Wednesday, June 29, 2016

ReloGatorin'


Slightly misspelled name, but it still counts
We're talkin' gators at Big Cypress.
Last Thursday I participated in UTV training outside of BICY headquarters. I learned how to drive and handle Utility Task Vehicles, an important tool used by the staff to patrol and maintain the backcountry. In addition to a (thrilling) online course beforehand, I had about 4 hours of practical training and am now officially certified to drive in our upcoming backcountry trip.
On the same day, I was called to assist my supervisor, Ranger Drew Hughes, in relocating an alligator that had become troublesome near one of the campgrounds. With the assistance of the resource management division the gator was drawn out of the water and had a snare fastened around its neck. After the gator wore itself out a towel was thrown over its head to calm it down, then the resource management biologist Annette Johnson hopped on the gator’s back to hold its jaws closed. Using ropes and duct tape we then restrained its mouth, tail, arms, and legs in descending order of danger. Rendered fully immobile, it was placed onto a board and into an RM truck.

Well-contained alligator
After we reached the designated release location, a ranger substation called Go-lightlys, the gator board was taken out of the truck and placed next to the water. The resource management specialist again got on the gator’s back and the restraints were cut in the reverse order they were placed on, at which point we all quickly, but gracefully, hopped back. In order to encourage the gator to get back into the water paintballs were fired at its tail, for marking purposes as well. This was ineffective, as the gator appeared to barely feel them, so we resorted to a good old fashioned stick-poking, which worked wonders. The alligator was released happily back into the water, hopefully staying away from campsites in the future. This was obviously an incredible experience to be a part of and it showed me one of the wide range of activities LE rangers can be called on to do, in addition to showcasing great teamwork between park divisions.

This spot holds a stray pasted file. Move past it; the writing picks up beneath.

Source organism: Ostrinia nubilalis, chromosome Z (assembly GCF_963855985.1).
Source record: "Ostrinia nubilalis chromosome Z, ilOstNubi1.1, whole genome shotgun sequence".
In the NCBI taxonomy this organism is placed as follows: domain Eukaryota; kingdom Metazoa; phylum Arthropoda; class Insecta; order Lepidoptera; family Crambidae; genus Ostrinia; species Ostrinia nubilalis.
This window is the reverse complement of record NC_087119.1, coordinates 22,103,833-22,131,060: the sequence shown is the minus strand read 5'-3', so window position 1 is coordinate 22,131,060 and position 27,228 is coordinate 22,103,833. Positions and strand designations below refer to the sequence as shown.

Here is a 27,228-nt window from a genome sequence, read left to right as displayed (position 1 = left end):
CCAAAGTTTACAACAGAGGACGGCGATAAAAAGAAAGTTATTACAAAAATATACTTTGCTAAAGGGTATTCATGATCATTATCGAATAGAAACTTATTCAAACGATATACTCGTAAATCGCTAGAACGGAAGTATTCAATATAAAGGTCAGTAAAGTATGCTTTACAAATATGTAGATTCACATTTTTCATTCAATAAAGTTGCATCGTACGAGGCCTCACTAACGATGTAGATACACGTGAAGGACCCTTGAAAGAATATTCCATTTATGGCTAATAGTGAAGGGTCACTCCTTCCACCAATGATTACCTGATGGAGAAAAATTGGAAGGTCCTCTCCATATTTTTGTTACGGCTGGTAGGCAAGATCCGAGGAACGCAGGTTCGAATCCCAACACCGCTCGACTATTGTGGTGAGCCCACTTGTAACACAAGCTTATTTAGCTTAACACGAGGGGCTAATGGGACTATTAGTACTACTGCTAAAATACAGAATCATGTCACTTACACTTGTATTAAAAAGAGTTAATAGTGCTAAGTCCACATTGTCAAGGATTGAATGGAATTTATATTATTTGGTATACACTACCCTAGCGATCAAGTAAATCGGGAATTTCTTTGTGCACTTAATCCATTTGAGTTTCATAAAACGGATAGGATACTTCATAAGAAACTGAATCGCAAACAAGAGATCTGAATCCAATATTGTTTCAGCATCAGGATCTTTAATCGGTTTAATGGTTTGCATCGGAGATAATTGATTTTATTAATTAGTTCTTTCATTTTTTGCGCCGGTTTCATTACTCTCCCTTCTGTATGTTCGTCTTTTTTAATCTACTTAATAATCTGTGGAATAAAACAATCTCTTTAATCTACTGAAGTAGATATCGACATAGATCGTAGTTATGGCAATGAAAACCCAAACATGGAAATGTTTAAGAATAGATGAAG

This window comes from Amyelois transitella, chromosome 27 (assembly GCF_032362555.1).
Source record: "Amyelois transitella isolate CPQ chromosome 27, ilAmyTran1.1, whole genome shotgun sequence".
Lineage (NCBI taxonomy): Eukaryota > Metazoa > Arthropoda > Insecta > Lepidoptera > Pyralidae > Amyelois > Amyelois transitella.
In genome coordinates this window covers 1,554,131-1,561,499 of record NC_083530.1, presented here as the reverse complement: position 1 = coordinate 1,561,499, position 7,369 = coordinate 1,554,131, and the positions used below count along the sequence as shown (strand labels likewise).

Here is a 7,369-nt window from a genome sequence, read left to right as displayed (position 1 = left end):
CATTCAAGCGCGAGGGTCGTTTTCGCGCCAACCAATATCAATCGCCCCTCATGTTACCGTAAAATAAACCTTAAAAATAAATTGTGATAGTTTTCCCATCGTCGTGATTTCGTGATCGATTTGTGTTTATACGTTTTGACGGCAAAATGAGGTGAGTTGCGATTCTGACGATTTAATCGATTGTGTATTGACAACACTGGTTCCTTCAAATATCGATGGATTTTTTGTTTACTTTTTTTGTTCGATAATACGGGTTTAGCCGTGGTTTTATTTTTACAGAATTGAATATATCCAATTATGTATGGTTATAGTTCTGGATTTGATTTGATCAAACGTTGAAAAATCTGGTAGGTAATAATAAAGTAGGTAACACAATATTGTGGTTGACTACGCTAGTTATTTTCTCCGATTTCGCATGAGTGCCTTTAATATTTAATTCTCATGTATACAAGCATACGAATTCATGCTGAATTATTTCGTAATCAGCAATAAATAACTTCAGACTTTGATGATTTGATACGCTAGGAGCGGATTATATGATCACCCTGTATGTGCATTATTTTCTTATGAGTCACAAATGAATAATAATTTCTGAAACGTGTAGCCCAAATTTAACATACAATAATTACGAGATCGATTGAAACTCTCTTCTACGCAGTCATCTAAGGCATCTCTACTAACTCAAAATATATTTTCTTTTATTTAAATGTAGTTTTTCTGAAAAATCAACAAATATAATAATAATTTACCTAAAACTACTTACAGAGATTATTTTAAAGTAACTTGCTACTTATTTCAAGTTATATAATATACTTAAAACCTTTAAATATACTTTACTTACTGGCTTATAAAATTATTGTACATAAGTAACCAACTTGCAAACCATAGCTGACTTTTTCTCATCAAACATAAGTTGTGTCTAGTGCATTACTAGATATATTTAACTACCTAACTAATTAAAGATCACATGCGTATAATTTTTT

Backcountry Check Station
I closed out the week by going solo and collecting data from the backcountry entry points, to be used in trail decisions in the future.

Keep an eye out for Program Manager Tony Luongo’s blog on his visit here to Big Cypress this past weekend, it should be a good one.


1 comment:

  1. "good old fashioned stick-poking"

    Classic move.

    ReplyDelete